Monday, July 15, 2024

Interview: Brazilian Director Luiz Bolognesi discusses Netflix Documentary ‘The Last Forest’

This month, Brazilian filmmaker Luiz Bolognesi latest documentary The Last Forest, was released on Netflix. It is a documentary of the Yanomami people, capturing their way of life, culture, and myths for all to see. The documentary is a stunning portrayal of how different, and yet human, these indigenous people are. I had the opportunity to speak with the director about the film, and how it was made. Luiz’s passion for stories and storytelling was on display throughout the entire interview, in which we discussed the process for making this documentary, how Luiz got the Yanomami people involved in the decision process, and how the rest of the world can get involved in the fight for the rights of indigenous peoples in Brazil. The entire interview is transcribed below.

Benjamin: Hello Luiz, How are you today

Luiz: Hello, good to meet you.

Benjamin: You worked on the last forest, your latest documentary, and like many of your projects, it covers a tribe indigenous to South America. What draws you to these stories?

Luiz: I am very interested, and I aim to know the way of life of these civilizations, that have been here for thousands and thousands of years before we European people had arrived here. And they have different ways to understand life; different ways to lead an economy. They are much more holistic, they are much more sustainable, and they are much more linked to the moment of living now and not so engaged with the project of controlling the future. And that means they are less anxious and the stress in the lives of indigenous people is much lower. So I love to make the cinema to become a kind of window where white people and indigenous people can change better than in general happen. So I have been working on some films with them, and I love to work with them. As I do doc-fictions, they tend to be very good actors and actresses, because the level of stress is so low, they are very tapped into the moment, which is good for cinema.

Benjamin: Definitely! Speaking of performances, how did you get these very naturalistic performances? What is the process like getting them involved in that?

Luiz: I think the main point was the inclusion of the main Shaman, Davi Kopenawa, not only as the main character but also having him write the film with me. I think that was the turning point in this equation. He was the one who would lead the stories; deciding which stories we would tell in the movie. And because of that, they feel very comfortable. And in order to shoot the film, I had been living with them for five weeks, three of which were prior to shooting. So we had to get confident and comfortable about one another. We did this because they are very worried about the lies that white people tell them all the time. People arrive, saying they are friends when they just want to take the women and the gold from the lands, so they are very used to that. So they need some time to know who you are and then they can trust you. And as I invited Davi to writing, and as I really lived with them for 3 weeks, we made meetings to discuss the script with other people from the community as they usually do. They don’t decide things by themselves, they are very communitive in making decisions. As things continued like that, they were every day becoming more confident and they started to feel I belonged with them. And because of that, it was possible to turn on the camera, something they didn’t know in this place. They had never seen a film before. Davi, who wrote with me, he knew what film was, because he has been to cinemas and speaks Portuguese. But to all the other people there, they haven’t ever seen a film and they haven’t ever gone to a cinema, and they don’t speak Portuguese.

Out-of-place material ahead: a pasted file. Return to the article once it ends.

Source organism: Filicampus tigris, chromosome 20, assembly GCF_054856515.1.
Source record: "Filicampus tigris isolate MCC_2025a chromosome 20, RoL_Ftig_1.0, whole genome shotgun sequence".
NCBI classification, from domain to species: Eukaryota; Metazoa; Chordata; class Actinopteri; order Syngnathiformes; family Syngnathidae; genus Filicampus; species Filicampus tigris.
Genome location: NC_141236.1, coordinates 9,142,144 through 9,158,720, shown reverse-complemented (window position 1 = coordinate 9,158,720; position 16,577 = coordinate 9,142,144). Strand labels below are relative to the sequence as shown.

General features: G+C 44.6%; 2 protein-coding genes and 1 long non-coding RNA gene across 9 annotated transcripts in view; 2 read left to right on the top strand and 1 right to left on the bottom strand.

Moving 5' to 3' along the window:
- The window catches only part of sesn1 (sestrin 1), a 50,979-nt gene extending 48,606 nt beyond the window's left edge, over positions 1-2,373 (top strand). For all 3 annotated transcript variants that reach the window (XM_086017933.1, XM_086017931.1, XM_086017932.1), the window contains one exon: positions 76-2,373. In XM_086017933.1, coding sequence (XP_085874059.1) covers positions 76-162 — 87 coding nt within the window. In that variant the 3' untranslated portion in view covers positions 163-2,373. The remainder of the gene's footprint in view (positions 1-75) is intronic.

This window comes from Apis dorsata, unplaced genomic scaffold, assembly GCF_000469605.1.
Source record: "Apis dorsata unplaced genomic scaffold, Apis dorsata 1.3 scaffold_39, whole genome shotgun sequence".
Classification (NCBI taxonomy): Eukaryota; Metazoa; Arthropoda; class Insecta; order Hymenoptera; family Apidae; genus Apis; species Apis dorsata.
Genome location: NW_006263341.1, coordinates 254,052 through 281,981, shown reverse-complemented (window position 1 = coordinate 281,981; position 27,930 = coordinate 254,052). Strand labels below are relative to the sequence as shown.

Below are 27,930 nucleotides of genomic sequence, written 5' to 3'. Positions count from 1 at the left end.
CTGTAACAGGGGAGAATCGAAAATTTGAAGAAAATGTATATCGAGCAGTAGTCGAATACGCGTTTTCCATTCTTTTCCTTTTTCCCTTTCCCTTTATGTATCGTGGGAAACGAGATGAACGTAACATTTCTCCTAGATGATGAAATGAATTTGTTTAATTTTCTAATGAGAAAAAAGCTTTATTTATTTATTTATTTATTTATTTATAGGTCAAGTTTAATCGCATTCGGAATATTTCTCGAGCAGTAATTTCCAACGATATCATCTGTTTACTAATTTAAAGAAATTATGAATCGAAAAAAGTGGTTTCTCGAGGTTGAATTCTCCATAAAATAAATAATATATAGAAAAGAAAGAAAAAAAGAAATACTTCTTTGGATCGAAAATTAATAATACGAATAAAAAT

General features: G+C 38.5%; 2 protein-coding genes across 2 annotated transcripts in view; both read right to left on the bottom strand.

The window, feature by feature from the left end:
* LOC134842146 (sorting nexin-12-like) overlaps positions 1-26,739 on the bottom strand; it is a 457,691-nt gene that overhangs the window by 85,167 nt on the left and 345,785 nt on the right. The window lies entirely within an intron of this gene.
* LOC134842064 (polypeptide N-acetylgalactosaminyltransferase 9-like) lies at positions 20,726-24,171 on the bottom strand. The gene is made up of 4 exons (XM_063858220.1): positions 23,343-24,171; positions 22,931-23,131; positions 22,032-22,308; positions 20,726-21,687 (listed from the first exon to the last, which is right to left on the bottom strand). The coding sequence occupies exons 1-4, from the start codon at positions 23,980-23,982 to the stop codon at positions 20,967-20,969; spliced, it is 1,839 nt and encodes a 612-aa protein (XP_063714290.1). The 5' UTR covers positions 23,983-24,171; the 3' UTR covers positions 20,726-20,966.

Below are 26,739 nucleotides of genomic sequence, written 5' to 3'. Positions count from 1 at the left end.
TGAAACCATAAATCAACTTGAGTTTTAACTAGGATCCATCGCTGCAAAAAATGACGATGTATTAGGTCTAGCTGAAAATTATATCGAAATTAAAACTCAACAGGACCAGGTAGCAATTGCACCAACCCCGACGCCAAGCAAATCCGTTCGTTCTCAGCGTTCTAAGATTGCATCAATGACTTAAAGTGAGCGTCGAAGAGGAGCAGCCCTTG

So for them, they understood what camera it was, they understood the way we were going to do, and they understood that sometimes they were going to make things that had happened before, so they are playing as actors, and they took that very well. Originally, we weren’t allowed to shoot the Shaman rituals. But after 5 weeks, when we were leaving in 3 days, they made a very great ritual and invited us to be with them and to shoot everything we want. But, when we asked them for subtitles because I  translated it after we had shot everything. Only in the editing room did I know what I had shot. They speak all the time, and sometimes I would be shooting for twenty-five minutes, and when I asked my translator what they had said would say “They said they are going to hunt tomorrow.” But they had been speaking for 25 minutes! So in the editing room, I made subtitles and translated the film, and I found out what film I had done. But, when I asked them if I could translate the words of the shamans during the ritual, they said no, because white civilization is not prepared for that. You are not prepared, you haven’t been preparing yourself to listen to the shabiri spirits. So as you see in the film, we don’t have a translation for the words of the shamans during the ritual, because they didn’t allow us. Not even I know what they are saying. What I do know is that for them, it’s not the shaman that is speaking. At that moment, the spirits of animals talk in their mouth, but what they are saying, I don’t know.

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Benjamin: Yeah, that’s absolutely fascinating. When did you start this project? In the final moments of the film, it discusses the impact of the pandemic on the Yanomami culture. So when did you start shooting, and how did pandemic protocols affect this film as a whole?

Luiz: When I started shooting this film, it was four months before the pandemic begins. So for shooting, it was no problem. Then, I edited the film during the pandemic. So, I told them, when the film was complete, I was coming back to show them the finished film. It was very important to me and them. But, during the pandemic, I would not do that. So, we had to wait a long time to go back when they had all gotten two vaccines. During the pandemic, they had cases of Coronavirus in their community, and everyone got the disease, but nobody died. So it wasn’t until after this that I got to show the film to them. The impact wasn’t on the shooting for the film. But interestingly, before the pandemic arrived, the shaman told me it was coming. They said that there is a great disease coming because you are going to the forest and moving the land where we couldn’t, and shouldn’t move it, in order to take gold and metals, because they are there and have to stay there. And as we remove these metals, an unnormal disease is coming. Which then happened! And now, as I speak to them presently, they are saying that another disease is coming, stronger and worse than this one. The great problem they had when I was there was not the pandemic, but the invasion of gold miners. And I went there because I wanted to make a movie about that invasion. But Davi told me they didn’t want to make a movie about gold miners. Their desire was to make a film about them, to show to the world how beautiful they are, how strong they are, and along the way, we would also talk about gold miners. He told me, “I don’t want to show our people as poor people that need help all the time. You are the ones who need help, you are sick, you are destroying the land, but we need help. So we will talk about gold miners, we will show in the film that they are near and destroying everything, but it is not going to be about them.” For me, the film was going to be about that. But they decided that it would be an important issue raised by the film, but not the main course of the film.